Who hasn’t looked up the #1 movie or song on the day you were born? The knowledge is of little value, but it’s still fun.
If you’re an avid dog lover, you might find it compelling to learn what breed was the most popular the year you, or someone you love, were born.
Many breeds like Rottweilers, Bulldogs, Corgis, Boxers, Dobermans, Huskeys, and Golden Retrievers, bounce in and out of the top ten list of popularity, but only a few can claim the reign of the top dog.
Here are those top dogs:
The 1900s: Collie
Per Wikipedia’s list of oldest living people, there are over 20 people between the ages of 113 and 118. So going back this far is still relative to a few, plus it’s interesting.
The Collie’s exact origin is unknown, although the two kinds, rough-coated and smooth-coated, existed long ago in the undocumented history of Scotland’s and Northern England’s herding dogs
Both versions were strictly working dogs without written pedigrees until the last two centuries.
The Collie climbed steadily from seventh place in the 1880s to first place in the twenty-first century’s first decade. For seven decades of the twentieth century, the breed was among the top ten breeds.
The movie Lassie Come Home debuted in 1943, and Lassie the television series ran from 1954 to 1974 and is still in syndication today.
Numerous Collies portrayed the star character Lassie through the years. The popularity of the movie and television series kept Collies relevant, well-known, and favored.
1910 – 1924: Boston Terrier
The Boston Terrier was the second most popular breed of the 1900s behind the Collie.
Boston Terriers reigned supreme as the most popular breed from 1910 to 1924 and were the first small companion breed to achieve this status.
The Boston Terrier would remain one of the top three breeds for the next five decades, peaking at number one again in 1929 with a solid six-year run.
1925 – 1928: German Shepherd
The popularity of Rin Tin Tin and Strongheart in films helped launch German Shepherds as the most popular dog breed for four years in a row.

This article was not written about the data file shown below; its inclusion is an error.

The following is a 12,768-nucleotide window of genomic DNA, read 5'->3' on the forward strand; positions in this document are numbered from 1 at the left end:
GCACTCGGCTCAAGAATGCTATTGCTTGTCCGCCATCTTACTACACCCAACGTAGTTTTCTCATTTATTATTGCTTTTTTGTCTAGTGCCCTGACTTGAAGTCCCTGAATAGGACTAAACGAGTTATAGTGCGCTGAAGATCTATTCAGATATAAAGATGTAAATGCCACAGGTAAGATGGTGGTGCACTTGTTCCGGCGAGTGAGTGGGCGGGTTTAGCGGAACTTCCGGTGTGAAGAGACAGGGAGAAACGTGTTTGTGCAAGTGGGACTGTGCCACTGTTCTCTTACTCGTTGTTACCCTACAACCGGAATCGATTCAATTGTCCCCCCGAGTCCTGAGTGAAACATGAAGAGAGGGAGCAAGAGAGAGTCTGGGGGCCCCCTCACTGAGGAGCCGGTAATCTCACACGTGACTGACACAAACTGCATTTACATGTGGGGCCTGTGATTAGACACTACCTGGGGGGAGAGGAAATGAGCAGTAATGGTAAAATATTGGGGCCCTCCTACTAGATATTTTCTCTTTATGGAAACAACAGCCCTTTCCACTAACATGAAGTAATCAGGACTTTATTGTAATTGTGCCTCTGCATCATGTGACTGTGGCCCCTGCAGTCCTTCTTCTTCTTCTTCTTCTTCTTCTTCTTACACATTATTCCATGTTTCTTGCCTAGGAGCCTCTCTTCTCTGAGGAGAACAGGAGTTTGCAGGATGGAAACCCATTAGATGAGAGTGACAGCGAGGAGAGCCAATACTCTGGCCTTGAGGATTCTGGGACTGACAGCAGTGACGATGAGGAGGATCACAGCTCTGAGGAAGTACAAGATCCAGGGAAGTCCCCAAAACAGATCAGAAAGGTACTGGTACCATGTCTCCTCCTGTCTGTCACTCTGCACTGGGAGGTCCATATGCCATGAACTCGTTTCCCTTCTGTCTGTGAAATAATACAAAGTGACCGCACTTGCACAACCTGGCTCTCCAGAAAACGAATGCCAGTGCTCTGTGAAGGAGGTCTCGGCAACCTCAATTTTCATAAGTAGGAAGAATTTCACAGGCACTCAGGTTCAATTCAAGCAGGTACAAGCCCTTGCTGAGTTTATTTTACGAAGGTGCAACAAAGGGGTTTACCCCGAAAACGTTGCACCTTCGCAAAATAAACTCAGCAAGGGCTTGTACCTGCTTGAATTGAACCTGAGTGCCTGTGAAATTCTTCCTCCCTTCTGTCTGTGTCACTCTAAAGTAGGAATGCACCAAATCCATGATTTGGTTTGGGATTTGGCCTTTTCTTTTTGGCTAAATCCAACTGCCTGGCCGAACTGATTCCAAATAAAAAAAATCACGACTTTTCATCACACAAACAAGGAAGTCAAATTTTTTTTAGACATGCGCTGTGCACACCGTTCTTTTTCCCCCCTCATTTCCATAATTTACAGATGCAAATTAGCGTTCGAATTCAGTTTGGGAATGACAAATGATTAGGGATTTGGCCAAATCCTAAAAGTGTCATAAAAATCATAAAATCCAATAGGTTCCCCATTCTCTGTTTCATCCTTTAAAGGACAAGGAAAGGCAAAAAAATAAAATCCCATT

German Shepherds are a companion breed described by many as the “total dog.” The Shepherd’s temperament and character are suited for police work, guide dogs, service dogs, or just about anything they are asked to do.
The German Shepherd has never reclaimed the top spot but has ranked in the top ten list for almost a century.
1929 – 1935: Boston Terrier
After a decade of excess in the Roaring Twenties, the stock market crash of 1929 and the subsequent Great Depression left many Americans unemployed and unable to feed their families, including their large breed dogs.
Many Americans were forced to relocate after the Dust Bowl decimated farmlands. Boston Terriers were more manageable to keep in reduced living spaces in cities because they were small and resilient.
1936 – 1952: Cocker Spaniel
For sixteen years, the Cocker Spaniel was America’s favorite breed.
The Cocker Spaniel’s popularity coincides with the second half of the Great Depression, World War II, and the creation of the baby boomers.
The Cocker spaniel won Best in Show at the Westminster Kennel Club Dog Show in 1940 and 1941 but was best known and loved as a family pet with a good reputation with kids.
1953 -1959: Beagle
The postwar economic boom was in overdrive during the Beagle’s rise as the most popular dog breed for seven years consecutively.
U.S. wages increased, and along with the baby boom, and the urban lifestyle of the 1930s and 1940s gave way to suburban living,
Beagles were active and adventurous, making them the ideal family dog for life in the ‘burbs.
1960 – 1982 Poodle
Poodle skirts were popular in the 1950s, and the Poodle dog owned the prestigious title of the most popular breed for the next two decades.
The Poodle remained a constant source of comfort for Americans through 22 years of massive changes in American life, including the Cold War, Civil Rights Movement, and Vietnam War.
Poodles are well known for their best-in-show blue ribbons, but they are also intelligent, energetic, and affectionate family dogs.
1983 – 1990: Cocker Spaniel
The Reagan administration overlapped with the Cocker Spaniel’s second reign as the top dog.
The 1980s conservative policies brought a prosperous decade and economy similar to the era after World War II, the last time the cocker spaniel was atop the pack.
The Cocker Spaniel’s return to popularity can also be attributed to the celebrity status of Disney’s 1955 classic film “Lady and the Tramp” and President Richard Nixon’s adored companion, Checkers.
But a new dog was about to take over and dominate.
1991 – Present (2022): Labrador Retriever
For 30-plus years, the Labrador Retriever has owned the spot as America’s most popular dog breed.
The Labrador Retriever’s popularity started gaining traction at the conclusion of the Cold War.
Labrador Retrievers are a versatile, intelligent, and easy to care for breed that has successfully competed for attention with the emergence of personal computers, smartphones, and social media.
The debate on the effects of technology and social media on human relationships continues. However, a Labrador’s happy-go-lucky friendly nature and the bonds it makes with its owners may explain why it has managed to capture people’s attention and adoration for so long.